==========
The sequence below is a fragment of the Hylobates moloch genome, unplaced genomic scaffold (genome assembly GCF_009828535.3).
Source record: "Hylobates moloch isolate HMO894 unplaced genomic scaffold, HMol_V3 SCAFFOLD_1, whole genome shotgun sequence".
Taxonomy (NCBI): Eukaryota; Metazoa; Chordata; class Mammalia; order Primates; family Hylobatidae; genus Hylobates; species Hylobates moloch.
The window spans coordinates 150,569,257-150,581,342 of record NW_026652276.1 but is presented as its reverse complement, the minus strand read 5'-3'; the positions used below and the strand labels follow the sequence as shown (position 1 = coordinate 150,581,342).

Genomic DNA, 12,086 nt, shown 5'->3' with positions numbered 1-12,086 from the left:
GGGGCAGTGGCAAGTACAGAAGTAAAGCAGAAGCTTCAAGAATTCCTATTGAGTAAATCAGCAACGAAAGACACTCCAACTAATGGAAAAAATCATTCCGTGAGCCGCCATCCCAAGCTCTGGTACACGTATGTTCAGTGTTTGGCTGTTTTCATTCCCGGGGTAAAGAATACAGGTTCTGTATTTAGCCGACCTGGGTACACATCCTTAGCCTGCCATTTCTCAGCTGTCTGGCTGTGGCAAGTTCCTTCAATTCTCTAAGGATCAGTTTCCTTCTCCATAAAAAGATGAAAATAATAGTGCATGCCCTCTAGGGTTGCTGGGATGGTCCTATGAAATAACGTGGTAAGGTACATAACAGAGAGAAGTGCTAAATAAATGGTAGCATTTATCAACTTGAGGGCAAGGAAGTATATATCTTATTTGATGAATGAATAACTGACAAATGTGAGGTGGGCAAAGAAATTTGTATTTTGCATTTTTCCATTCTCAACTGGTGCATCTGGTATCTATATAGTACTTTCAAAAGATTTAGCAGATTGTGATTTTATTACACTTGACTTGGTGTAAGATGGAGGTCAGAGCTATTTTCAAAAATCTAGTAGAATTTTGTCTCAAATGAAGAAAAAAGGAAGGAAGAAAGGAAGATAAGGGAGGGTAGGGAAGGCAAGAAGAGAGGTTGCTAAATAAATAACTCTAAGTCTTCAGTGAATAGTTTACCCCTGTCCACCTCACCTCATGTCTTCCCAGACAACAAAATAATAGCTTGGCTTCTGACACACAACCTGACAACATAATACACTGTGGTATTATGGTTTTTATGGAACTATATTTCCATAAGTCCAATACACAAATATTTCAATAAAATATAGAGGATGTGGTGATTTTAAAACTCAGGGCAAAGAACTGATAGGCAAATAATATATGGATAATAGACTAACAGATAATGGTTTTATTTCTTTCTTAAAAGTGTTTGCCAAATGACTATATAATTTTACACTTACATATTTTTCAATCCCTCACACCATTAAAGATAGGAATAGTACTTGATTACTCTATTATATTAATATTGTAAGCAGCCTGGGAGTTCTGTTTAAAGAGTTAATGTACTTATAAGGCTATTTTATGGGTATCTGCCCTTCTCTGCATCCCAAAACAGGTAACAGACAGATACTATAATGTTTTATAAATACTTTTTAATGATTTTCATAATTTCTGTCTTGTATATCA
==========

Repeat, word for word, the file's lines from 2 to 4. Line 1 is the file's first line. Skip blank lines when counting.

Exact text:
Source record: "Hylobates moloch isolate HMO894 unplaced genomic scaffold, HMol_V3 SCAFFOLD_1, whole genome shotgun sequence".
Taxonomy (NCBI): Eukaryota; Metazoa; Chordata; class Mammalia; order Primates; family Hylobatidae; genus Hylobates; species Hylobates moloch.
The window spans coordinates 150,569,257-150,581,342 of record NW_026652276.1 but is presented as its reverse complement, the minus strand read 5'-3'; the positions used below and the strand labels follow the sequence as shown (position 1 = coordinate 150,581,342).